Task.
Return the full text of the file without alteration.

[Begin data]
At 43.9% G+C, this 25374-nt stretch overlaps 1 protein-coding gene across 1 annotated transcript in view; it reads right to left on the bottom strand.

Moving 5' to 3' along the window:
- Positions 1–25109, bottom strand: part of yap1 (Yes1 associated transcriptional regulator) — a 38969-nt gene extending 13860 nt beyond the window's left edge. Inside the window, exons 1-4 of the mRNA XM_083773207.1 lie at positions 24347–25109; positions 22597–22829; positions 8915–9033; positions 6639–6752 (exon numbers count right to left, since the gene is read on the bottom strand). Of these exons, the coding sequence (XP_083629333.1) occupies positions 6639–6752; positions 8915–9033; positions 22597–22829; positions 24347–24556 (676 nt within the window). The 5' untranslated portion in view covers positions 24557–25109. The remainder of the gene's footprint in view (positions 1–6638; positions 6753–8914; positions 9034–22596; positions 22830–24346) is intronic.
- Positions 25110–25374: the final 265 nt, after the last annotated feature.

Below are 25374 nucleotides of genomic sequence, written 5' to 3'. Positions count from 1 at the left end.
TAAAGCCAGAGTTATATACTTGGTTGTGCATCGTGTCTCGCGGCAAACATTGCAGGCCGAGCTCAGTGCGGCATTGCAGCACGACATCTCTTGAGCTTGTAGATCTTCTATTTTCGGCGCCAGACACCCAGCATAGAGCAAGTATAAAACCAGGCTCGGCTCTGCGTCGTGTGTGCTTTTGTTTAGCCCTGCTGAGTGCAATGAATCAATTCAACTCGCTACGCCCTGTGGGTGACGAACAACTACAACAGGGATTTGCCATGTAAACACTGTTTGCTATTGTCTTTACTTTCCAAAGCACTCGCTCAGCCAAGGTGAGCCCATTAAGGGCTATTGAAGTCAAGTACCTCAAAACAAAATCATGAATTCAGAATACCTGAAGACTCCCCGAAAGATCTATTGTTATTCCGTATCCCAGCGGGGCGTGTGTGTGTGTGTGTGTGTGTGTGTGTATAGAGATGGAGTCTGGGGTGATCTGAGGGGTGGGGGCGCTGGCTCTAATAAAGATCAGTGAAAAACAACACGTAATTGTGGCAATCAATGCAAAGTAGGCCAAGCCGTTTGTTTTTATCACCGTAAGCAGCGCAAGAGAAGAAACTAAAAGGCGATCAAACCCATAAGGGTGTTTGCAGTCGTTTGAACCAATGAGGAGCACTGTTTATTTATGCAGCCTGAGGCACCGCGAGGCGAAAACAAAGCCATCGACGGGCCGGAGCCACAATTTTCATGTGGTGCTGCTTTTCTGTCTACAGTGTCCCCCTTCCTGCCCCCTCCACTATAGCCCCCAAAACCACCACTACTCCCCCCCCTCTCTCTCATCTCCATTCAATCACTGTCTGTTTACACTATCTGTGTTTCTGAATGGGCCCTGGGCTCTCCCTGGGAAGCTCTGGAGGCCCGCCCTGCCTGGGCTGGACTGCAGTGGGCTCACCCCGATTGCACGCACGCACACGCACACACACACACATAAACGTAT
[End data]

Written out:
At 43.9% G+C, this 25374-nt stretch overlaps 1 protein-coding gene across 1 annotated transcript in view; it reads right to left on the bottom strand.

Moving 5' to 3' along the window:
- Positions 1–25109, bottom strand: part of yap1 (Yes1 associated transcriptional regulator) — a 38969-nt gene extending 13860 nt beyond the window's left edge. Inside the window, exons 1-4 of the mRNA XM_083773207.1 lie at positions 24347–25109; positions 22597–22829; positions 8915–9033; positions 6639–6752 (exon numbers count right to left, since the gene is read on the bottom strand). Of these exons, the coding sequence (XP_083629333.1) occupies positions 6639–6752; positions 8915–9033; positions 22597–22829; positions 24347–24556 (676 nt within the window). The 5' untranslated portion in view covers positions 24557–25109. The remainder of the gene's footprint in view (positions 1–6638; positions 6753–8914; positions 9034–22596; positions 22830–24346) is intronic.
- Positions 25110–25374: the final 265 nt, after the last annotated feature.

Below are 25374 nucleotides of genomic sequence, written 5' to 3'. Positions count from 1 at the left end.
TAAAGCCAGAGTTATATACTTGGTTGTGCATCGTGTCTCGCGGCAAACATTGCAGGCCGAGCTCAGTGCGGCATTGCAGCACGACATCTCTTGAGCTTGTAGATCTTCTATTTTCGGCGCCAGACACCCAGCATAGAGCAAGTATAAAACCAGGCTCGGCTCTGCGTCGTGTGTGCTTTTGTTTAGCCCTGCTGAGTGCAATGAATCAATTCAACTCGCTACGCCCTGTGGGTGACGAACAACTACAACAGGGATTTGCCATGTAAACACTGTTTGCTATTGTCTTTACTTTCCAAAGCACTCGCTCAGCCAAGGTGAGCCCATTAAGGGCTATTGAAGTCAAGTACCTCAAAACAAAATCATGAATTCAGAATACCTGAAGACTCCCCGAAAGATCTATTGTTATTCCGTATCCCAGCGGGGCGTGTGTGTGTGTGTGTGTGTGTGTGTGTATAGAGATGGAGTCTGGGGTGATCTGAGGGGTGGGGGCGCTGGCTCTAATAAAGATCAGTGAAAAACAACACGTAATTGTGGCAATCAATGCAAAGTAGGCCAAGCCGTTTGTTTTTATCACCGTAAGCAGCGCAAGAGAAGAAACTAAAAGGCGATCAAACCCATAAGGGTGTTTGCAGTCGTTTGAACCAATGAGGAGCACTGTTTATTTATGCAGCCTGAGGCACCGCGAGGCGAAAACAAAGCCATCGACGGGCCGGAGCCACAATTTTCATGTGGTGCTGCTTTTCTGTCTACAGTGTCCCCCTTCCTGCCCCCTCCACTATAGCCCCCAAAACCACCACTACTCCCCCCCCTCTCTCTCATCTCCATTCAATCACTGTCTGTTTACACTATCTGTGTTTCTGAATGGGCCCTGGGCTCTCCCTGGGAAGCTCTGGAGGCCCGCCCTGCCTGGGCTGGACTGCAGTGGGCTCACCCCGATTGCACGCACGCACACGCACACACACACACATAAACGTAT